Step 4: Part the hair high on your cat’s neck and upper back – in between the shoulder blades. Use this area to apply the medication.
Step 5: Follow the instructions to apply all the medication as directed. Squeeze out all of the medication in the tube directly onto your cat’s skin.
Step 6: Throw the empty applicator in the trash. Make sure to dispose of it somewhere that your cat, other pets, and children cannot reach or access.
How to Put Flea Medicine on a Difficult Cat
If your cat does not want to have flea medication applied and is hissing, growling, swatting, biting, or running away, there are some things you can try to make applying the medication easier.
Use food as a motivator. Coat a lick mat with some tasty canned food (pate style works best) or peanut butter (xylitol free) and let them lick the mat while you apply the medication. Alternatively if your cat loves treats, just distract them with treats while you apply the medication.
Consider using a mild sedative. Talk with your veterinarian about a safe sedative that you can give your cat before applying the flea medication.
Ask your vet for help. If you are really struggling with putting flea medicine on a difficult cat at home, most veterinarians are willing to help. Take your cat to the vet office and let a veterinarian or veterinary technician apply the flea medication to your pet.
Switch to an oral flea medication. Most cats will eagerly eat the flavored flea medication chewable tablets.
Precautions When Using Topical Cat Flea Medicine
While most topical flea medications are safe and non-toxic to humans, there are still some general safety tips to keep in mind when applying these preventatives to your cat.
Here are some important precautions to follow:
- Wash your hands after applying medication.
- Do not touch the area where the medication has been applied for at least 30 minutes. If the area looks wet or greasy, avoid touching it.
- Do not let children touch the area where medication was applied for the same amount of time or longer. To be safe, it is recommended to keep children from touching the cat for several hours after application.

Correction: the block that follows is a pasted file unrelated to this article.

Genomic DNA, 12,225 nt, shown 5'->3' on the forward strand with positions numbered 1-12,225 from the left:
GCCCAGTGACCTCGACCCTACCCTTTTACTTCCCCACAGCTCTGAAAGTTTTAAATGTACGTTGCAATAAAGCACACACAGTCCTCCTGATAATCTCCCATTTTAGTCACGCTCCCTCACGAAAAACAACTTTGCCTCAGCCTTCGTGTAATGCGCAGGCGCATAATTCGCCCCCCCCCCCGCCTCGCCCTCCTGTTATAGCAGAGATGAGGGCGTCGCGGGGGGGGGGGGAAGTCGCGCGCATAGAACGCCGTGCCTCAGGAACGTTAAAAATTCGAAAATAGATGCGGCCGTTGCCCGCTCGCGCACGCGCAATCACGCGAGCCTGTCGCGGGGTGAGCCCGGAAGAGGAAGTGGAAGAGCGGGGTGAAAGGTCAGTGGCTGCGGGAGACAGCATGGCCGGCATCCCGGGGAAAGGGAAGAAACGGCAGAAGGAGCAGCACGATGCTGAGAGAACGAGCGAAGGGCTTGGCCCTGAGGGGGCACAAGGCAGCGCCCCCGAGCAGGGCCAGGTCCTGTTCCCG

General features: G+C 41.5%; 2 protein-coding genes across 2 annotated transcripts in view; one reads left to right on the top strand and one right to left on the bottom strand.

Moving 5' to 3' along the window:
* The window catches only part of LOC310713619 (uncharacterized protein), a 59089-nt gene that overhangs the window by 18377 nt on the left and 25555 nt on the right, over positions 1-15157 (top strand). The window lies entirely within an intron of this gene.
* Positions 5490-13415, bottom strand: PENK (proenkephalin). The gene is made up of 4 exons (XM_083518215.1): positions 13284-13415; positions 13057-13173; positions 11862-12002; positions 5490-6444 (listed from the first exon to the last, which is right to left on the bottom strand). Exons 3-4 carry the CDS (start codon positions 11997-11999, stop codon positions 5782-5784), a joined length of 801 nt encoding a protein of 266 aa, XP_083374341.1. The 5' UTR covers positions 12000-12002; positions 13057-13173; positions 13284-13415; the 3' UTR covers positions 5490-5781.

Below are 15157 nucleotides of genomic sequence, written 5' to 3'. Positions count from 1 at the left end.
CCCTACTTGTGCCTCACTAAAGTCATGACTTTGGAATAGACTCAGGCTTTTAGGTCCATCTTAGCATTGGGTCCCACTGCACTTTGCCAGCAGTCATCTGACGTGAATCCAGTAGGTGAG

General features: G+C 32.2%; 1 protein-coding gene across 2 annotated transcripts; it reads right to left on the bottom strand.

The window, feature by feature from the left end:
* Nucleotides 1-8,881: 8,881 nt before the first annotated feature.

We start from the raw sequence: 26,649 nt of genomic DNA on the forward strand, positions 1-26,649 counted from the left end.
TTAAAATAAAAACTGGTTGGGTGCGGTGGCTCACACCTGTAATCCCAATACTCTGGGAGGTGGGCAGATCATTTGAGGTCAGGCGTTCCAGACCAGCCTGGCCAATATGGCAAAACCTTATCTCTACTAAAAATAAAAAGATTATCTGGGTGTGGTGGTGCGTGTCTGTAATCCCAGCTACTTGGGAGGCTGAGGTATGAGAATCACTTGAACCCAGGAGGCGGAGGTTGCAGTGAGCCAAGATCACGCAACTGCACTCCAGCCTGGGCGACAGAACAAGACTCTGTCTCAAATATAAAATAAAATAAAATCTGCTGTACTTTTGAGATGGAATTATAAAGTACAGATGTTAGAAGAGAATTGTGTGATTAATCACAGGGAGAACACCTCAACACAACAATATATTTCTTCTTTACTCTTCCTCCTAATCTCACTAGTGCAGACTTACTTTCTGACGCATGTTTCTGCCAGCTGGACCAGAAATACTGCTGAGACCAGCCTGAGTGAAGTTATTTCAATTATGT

- Do not wash your cat for at least 72 hours after applying the medication. It is best not to wash them at all, as it will reduce the medication efficacy.
FAQs About Applying Cat Flea Treatment
Where is the best place to put flea medicine on a cat?
The best place to apply flea medication on a cat is on their back — down the back of the neck and in between the shoulder blades. It is important to put the flea medication on your cat in a place where they cannot lick it off.
How do you give a difficult cat flea medicine?
If your cat is resisting topical flea treatments, you can try a few different steps to make the application easier. Put some wet food or xylitol-free peanut butter on a lick mat and let your feline lap away while you apply the medicine. Make sure to reward your cat with a special treat following the application. You can also try to have a friend or family member hold your cat still while you apply the flea treatment. If you’re still having a tough time, ask your veterinarian if they can apply the flea medicine or consider switching to a chewable flea preventative for your cat.
Does if matter if the flea treatment goes on a cat’s fur?
If a little bit gets on your cat’s fur, it won’t be a problem. However, it’s important to apply your cat’s topical flea medication directly onto their skin. Try to part your cat’s fur and put the tip of the applicator directly in contact with your cat’s skin to ensure the product is absorbed properly.
How long should you wait before touching a cat following flea treatment?
It’s best to wait at least 30 minutes before touching your cat following the application of topical flea medicine. This will give the product time to be absorbed and dry. If the area looks greasy or appears to be wet, don’t touch it. To be safe, children should wait a few hours before touching cats after flea medicine is applied.